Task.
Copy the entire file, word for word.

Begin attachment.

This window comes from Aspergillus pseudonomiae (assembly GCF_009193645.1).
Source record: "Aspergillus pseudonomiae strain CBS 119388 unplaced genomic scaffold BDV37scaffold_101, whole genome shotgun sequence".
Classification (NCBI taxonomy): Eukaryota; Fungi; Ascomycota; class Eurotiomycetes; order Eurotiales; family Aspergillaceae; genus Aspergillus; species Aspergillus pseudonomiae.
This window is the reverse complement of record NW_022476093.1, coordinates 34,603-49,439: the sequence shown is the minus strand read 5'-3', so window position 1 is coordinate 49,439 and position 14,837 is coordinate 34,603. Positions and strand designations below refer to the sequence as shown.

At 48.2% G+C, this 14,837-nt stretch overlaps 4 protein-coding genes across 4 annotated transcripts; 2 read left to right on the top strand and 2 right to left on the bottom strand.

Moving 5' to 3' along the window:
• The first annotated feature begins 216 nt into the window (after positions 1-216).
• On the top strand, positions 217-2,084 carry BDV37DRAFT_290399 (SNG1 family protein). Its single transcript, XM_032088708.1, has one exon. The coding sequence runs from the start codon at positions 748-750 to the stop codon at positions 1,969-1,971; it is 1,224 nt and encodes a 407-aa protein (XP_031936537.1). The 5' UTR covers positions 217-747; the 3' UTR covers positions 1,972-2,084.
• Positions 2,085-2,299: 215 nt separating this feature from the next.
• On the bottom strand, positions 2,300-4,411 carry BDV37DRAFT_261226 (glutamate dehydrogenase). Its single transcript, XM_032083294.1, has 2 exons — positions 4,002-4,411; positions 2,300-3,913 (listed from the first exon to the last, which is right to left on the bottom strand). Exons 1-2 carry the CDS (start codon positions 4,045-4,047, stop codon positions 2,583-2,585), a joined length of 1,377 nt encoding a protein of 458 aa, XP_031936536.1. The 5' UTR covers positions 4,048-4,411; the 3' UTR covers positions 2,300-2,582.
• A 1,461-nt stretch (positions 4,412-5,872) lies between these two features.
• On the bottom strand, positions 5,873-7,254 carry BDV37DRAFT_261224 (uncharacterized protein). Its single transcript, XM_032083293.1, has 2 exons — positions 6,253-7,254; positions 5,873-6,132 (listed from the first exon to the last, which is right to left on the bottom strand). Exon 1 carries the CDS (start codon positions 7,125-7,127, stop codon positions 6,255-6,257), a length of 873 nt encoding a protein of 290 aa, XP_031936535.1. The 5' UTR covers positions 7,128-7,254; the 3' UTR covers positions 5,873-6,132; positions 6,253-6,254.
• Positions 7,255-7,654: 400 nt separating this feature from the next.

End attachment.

This window comes from Aspergillus pseudonomiae (assembly GCF_009193645.1).
Source record: "Aspergillus pseudonomiae strain CBS 119388 unplaced genomic scaffold BDV37scaffold_101, whole genome shotgun sequence".
Classification (NCBI taxonomy): Eukaryota; Fungi; Ascomycota; class Eurotiomycetes; order Eurotiales; family Aspergillaceae; genus Aspergillus; species Aspergillus pseudonomiae.
This window is the reverse complement of record NW_022476093.1, coordinates 34,603-49,439: the sequence shown is the minus strand read 5'-3', so window position 1 is coordinate 49,439 and position 14,837 is coordinate 34,603. Positions and strand designations below refer to the sequence as shown.

At 48.2% G+C, this 14,837-nt stretch overlaps 4 protein-coding genes across 4 annotated transcripts; 2 read left to right on the top strand and 2 right to left on the bottom strand.

Moving 5' to 3' along the window:
• The first annotated feature begins 216 nt into the window (after positions 1-216).
• On the top strand, positions 217-2,084 carry BDV37DRAFT_290399 (SNG1 family protein). Its single transcript, XM_032088708.1, has one exon. The coding sequence runs from the start codon at positions 748-750 to the stop codon at positions 1,969-1,971; it is 1,224 nt and encodes a 407-aa protein (XP_031936537.1). The 5' UTR covers positions 217-747; the 3' UTR covers positions 1,972-2,084.
• Positions 2,085-2,299: 215 nt separating this feature from the next.
• On the bottom strand, positions 2,300-4,411 carry BDV37DRAFT_261226 (glutamate dehydrogenase). Its single transcript, XM_032083294.1, has 2 exons — positions 4,002-4,411; positions 2,300-3,913 (listed from the first exon to the last, which is right to left on the bottom strand). Exons 1-2 carry the CDS (start codon positions 4,045-4,047, stop codon positions 2,583-2,585), a joined length of 1,377 nt encoding a protein of 458 aa, XP_031936536.1. The 5' UTR covers positions 4,048-4,411; the 3' UTR covers positions 2,300-2,582.
• A 1,461-nt stretch (positions 4,412-5,872) lies between these two features.
• On the bottom strand, positions 5,873-7,254 carry BDV37DRAFT_261224 (uncharacterized protein). Its single transcript, XM_032083293.1, has 2 exons — positions 6,253-7,254; positions 5,873-6,132 (listed from the first exon to the last, which is right to left on the bottom strand). Exon 1 carries the CDS (start codon positions 7,125-7,127, stop codon positions 6,255-6,257), a length of 873 nt encoding a protein of 290 aa, XP_031936535.1. The 5' UTR covers positions 7,128-7,254; the 3' UTR covers positions 5,873-6,132; positions 6,253-6,254.
• Positions 7,255-7,654: 400 nt separating this feature from the next.